Mexican interior minister killed in helicopter crash
MEXICO CITY |
MEXICO CITY (Reuters) - Mexican Interior Minister Francisco Blake was killed in a helicopter crash on Friday, a blow to the government as it fights powerful drug cartels.
Television images showed the scattered wreckage of the helicopter on a green hillside south of the capital where Blake and the seven others on board were killed.
President Felipe Calderon said conditions were cloudy when the helicopter came down so that an accident looked probable.
But in a televised address, he said no explanations for the crash could be ruled out as he paid tribute to Blake, calling him "a great Mexican".
"The investigations will be exhaustive and will consider all the possible hypotheses," Calderon said.
Mexico is locked in a brutal conflict against drug cartels that has killed 45,000 people in the last five years and Blake was a key member of Calderon's security team.
Locals near the crash site, a remote area only accessible by dirt roads, said the weather was poor when Blake's helicopter fell from the sky on Friday morning.
"We could hear the motor, which didn't sound good," said farmer Humberto Ramirez from the village of Caserio de Cortez, about 1.5 km (1 mile) away. "We couldn't see where it came down."
Blake is the second interior minister under Calderon to be killed in an air crash. The previous one three years earlier was declared an accident. Ironically, Blake lauded that very predecessor in the last tweet from his Twitter account.
Another top security official died in a helicopter crash in 2005, prompting one analyst to question security protocols for government aircraft and say the string of deaths could be down to more than just bad luck.
As interior minister, Blake was responsible for helping Calderon implement his strategy against drug gangs, as well as negotiating with opposition parties in Congress. Lawmakers held a minute's silence as a mark of respect for Blake.
Mexico's peso and its IPC stock index lost ground after Blake's death, although the peso firmed again after Calderon said an accident looked likely.
Calderon's presidency has been dominated by his decision to send in the army against drug gangs shortly after he took office in December 2006.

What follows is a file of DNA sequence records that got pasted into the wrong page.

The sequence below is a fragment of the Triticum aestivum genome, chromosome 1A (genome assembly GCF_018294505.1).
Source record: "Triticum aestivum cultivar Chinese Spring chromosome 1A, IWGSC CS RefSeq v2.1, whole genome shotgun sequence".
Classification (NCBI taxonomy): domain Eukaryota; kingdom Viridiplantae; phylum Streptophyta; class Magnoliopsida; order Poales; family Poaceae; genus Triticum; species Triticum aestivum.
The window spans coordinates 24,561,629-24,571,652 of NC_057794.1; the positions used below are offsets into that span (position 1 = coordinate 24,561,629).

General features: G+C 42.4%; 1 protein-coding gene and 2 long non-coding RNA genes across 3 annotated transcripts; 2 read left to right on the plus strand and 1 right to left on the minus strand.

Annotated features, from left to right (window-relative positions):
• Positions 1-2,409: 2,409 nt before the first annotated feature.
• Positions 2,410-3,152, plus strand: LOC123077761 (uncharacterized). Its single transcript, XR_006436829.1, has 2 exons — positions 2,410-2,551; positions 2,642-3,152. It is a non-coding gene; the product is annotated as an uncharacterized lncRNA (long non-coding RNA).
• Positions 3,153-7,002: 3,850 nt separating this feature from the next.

He canceled his appointments for the day and called off a planned trip to Hawaii where he was due to take part in an Asia-Pacific Economic Cooperation (APEC) summit.
U.S. President Barack Obama, himself on the way to Honolulu for APEC, called Calderon from Air Force One to express his shock and sorrow at Blake's death.
The soaring death toll has battered support for the ruling National Action Party (PAN) ahead of a presidential election next July, and this year dragged down Calderon's approval ratings to their lowest levels of his term.
Born in Tijuana on Mexico's border with the United States, Blake trained as a lawyer and served as a deputy for his home state of Baja California. He became interior minister in 2010.
"There is great sadness, firstly for the loss of a great friend, but also because this is a very severe blow in the midst of a war against criminals inside Mexico," said Socrates Bastida, a leader of the PAN in Baja California.
On November 4 2008, then interior minister Juan Camilo Mourino and several others died when their small plane crashed near a major Mexico City boulevard. Investigators concluded the plane was flying too close to a much bigger jet plane ahead of it.
In his last tweet on November 4, Blake said: "Today we remember Juan Camilo Mourino three years after his passing, a human being who worked toward the creation of a better Mexico."
In 2005, Ramon Martin Huerta, public security minister in the previous PAN administration, was killed in a helicopter crash just outside the city. It was declared an accident too.
"Statistically, it is starting to become very difficult to blame these accidents on human error," said Armand Peschard-Sverdrup, a Mexico expert at the Washington-based Center for Strategic and International Studies.
"The Mexican government has to review its security protocols for all aircraft and vehicles ... and you have to be open to the idea that this was not a random accident."
The government's website lists a fleet of eight planes and nine helicopters, which are used frequently by officials.
(Additional reporting by Lizbeth Diaz, Michael O'Boyle, Veronica Gomez and Rachel Uranga, writing by Dave Graham, Editing by Kieran Murray and Sandra Maler)
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